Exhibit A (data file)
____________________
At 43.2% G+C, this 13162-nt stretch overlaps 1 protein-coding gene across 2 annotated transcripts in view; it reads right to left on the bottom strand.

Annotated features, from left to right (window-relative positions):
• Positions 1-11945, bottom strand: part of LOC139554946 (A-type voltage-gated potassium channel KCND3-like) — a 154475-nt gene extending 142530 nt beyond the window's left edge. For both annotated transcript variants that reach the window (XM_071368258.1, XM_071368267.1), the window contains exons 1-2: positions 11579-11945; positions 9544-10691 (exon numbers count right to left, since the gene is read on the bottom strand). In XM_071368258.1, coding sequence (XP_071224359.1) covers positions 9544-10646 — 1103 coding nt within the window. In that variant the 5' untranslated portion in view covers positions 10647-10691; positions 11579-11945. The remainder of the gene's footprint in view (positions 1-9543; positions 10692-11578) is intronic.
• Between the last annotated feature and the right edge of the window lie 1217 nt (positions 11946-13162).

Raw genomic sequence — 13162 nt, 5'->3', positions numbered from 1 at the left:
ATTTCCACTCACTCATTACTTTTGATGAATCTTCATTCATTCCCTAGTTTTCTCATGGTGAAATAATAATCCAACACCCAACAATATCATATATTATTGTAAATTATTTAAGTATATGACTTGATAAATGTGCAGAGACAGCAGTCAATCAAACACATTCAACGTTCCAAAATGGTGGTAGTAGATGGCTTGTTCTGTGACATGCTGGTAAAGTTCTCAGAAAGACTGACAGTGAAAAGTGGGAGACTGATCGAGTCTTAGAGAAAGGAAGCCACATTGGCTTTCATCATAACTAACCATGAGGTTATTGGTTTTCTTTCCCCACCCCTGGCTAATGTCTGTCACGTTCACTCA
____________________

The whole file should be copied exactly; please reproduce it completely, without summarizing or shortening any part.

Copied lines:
At 43.2% G+C, this 13162-nt stretch overlaps 1 protein-coding gene across 2 annotated transcripts in view; it reads right to left on the bottom strand.

Annotated features, from left to right (window-relative positions):
• Positions 1-11945, bottom strand: part of LOC139554946 (A-type voltage-gated potassium channel KCND3-like) — a 154475-nt gene extending 142530 nt beyond the window's left edge. For both annotated transcript variants that reach the window (XM_071368258.1, XM_071368267.1), the window contains exons 1-2: positions 11579-11945; positions 9544-10691 (exon numbers count right to left, since the gene is read on the bottom strand). In XM_071368258.1, coding sequence (XP_071224359.1) covers positions 9544-10646 — 1103 coding nt within the window. In that variant the 5' untranslated portion in view covers positions 10647-10691; positions 11579-11945. The remainder of the gene's footprint in view (positions 1-9543; positions 10692-11578) is intronic.
• Between the last annotated feature and the right edge of the window lie 1217 nt (positions 11946-13162).

Raw genomic sequence — 13162 nt, 5'->3', positions numbered from 1 at the left:
ATTTCCACTCACTCATTACTTTTGATGAATCTTCATTCATTCCCTAGTTTTCTCATGGTGAAATAATAATCCAACACCCAACAATATCATATATTATTGTAAATTATTTAAGTATATGACTTGATAAATGTGCAGAGACAGCAGTCAATCAAACACATTCAACGTTCCAAAATGGTGGTAGTAGATGGCTTGTTCTGTGACATGCTGGTAAAGTTCTCAGAAAGACTGACAGTGAAAAGTGGGAGACTGATCGAGTCTTAGAGAAAGGAAGCCACATTGGCTTTCATCATAACTAACCATGAGGTTATTGGTTTTCTTTCCCCACCCCTGGCTAATGTCTGTCACGTTCACTCA